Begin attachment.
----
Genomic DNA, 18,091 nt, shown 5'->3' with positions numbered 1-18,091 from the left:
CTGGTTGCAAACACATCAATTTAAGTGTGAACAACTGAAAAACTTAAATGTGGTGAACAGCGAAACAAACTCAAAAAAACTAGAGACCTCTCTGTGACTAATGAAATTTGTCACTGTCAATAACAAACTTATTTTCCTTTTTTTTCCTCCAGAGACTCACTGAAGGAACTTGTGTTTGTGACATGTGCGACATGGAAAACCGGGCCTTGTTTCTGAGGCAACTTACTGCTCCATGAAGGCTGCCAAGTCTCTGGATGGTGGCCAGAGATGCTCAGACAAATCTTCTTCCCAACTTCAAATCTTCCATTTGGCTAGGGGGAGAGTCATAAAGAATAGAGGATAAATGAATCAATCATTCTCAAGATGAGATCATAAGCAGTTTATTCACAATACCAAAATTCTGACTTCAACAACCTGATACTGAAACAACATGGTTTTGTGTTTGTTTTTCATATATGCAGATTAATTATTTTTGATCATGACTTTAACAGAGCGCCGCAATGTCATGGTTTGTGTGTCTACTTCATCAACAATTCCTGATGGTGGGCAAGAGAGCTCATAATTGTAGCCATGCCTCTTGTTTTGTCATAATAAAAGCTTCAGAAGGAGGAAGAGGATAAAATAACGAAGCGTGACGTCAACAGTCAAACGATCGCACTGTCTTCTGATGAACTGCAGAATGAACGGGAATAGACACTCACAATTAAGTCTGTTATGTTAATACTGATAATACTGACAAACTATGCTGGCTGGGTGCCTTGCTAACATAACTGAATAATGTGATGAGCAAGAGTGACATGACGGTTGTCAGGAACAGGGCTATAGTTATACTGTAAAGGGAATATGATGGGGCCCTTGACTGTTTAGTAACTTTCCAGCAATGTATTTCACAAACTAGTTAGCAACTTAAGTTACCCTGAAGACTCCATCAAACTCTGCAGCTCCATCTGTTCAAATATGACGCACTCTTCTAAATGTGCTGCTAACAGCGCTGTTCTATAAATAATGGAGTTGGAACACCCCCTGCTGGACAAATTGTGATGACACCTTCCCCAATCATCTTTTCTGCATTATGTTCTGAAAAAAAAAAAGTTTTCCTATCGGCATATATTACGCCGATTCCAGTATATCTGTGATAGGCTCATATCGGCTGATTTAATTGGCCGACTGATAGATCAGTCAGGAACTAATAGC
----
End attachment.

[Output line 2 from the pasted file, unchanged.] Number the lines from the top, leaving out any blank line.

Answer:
CTGGTTGCAAACACATCAATTTAAGTGTGAACAACTGAAAAACTTAAATGTGGTGAACAGCGAAACAAACTCAAAAAAACTAGAGACCTCTCTGTGACTAATGAAATTTGTCACTGTCAATAACAAACTTATTTTCCTTTTTTTTCCTCCAGAGACTCACTGAAGGAACTTGTGTTTGTGACATGTGCGACATGGAAAACCGGGCCTTGTTTCTGAGGCAACTTACTGCTCCATGAAGGCTGCCAAGTCTCTGGATGGTGGCCAGAGATGCTCAGACAAATCTTCTTCCCAACTTCAAATCTTCCATTTGGCTAGGGGGAGAGTCATAAAGAATAGAGGATAAATGAATCAATCATTCTCAAGATGAGATCATAAGCAGTTTATTCACAATACCAAAATTCTGACTTCAACAACCTGATACTGAAACAACATGGTTTTGTGTTTGTTTTTCATATATGCAGATTAATTATTTTTGATCATGACTTTAACAGAGCGCCGCAATGTCATGGTTTGTGTGTCTACTTCATCAACAATTCCTGATGGTGGGCAAGAGAGCTCATAATTGTAGCCATGCCTCTTGTTTTGTCATAATAAAAGCTTCAGAAGGAGGAAGAGGATAAAATAACGAAGCGTGACGTCAACAGTCAAACGATCGCACTGTCTTCTGATGAACTGCAGAATGAACGGGAATAGACACTCACAATTAAGTCTGTTATGTTAATACTGATAATACTGACAAACTATGCTGGCTGGGTGCCTTGCTAACATAACTGAATAATGTGATGAGCAAGAGTGACATGACGGTTGTCAGGAACAGGGCTATAGTTATACTGTAAAGGGAATATGATGGGGCCCTTGACTGTTTAGTAACTTTCCAGCAATGTATTTCACAAACTAGTTAGCAACTTAAGTTACCCTGAAGACTCCATCAAACTCTGCAGCTCCATCTGTTCAAATATGACGCACTCTTCTAAATGTGCTGCTAACAGCGCTGTTCTATAAATAATGGAGTTGGAACACCCCCTGCTGGACAAATTGTGATGACACCTTCCCCAATCATCTTTTCTGCATTATGTTCTGAAAAAAAAAAAGTTTTCCTATCGGCATATATTACGCCGATTCCAGTATATCTGTGATAGGCTCATATCGGCTGATTTAATTGGCCGACTGATAGATCAGTCAGGAACTAATAGC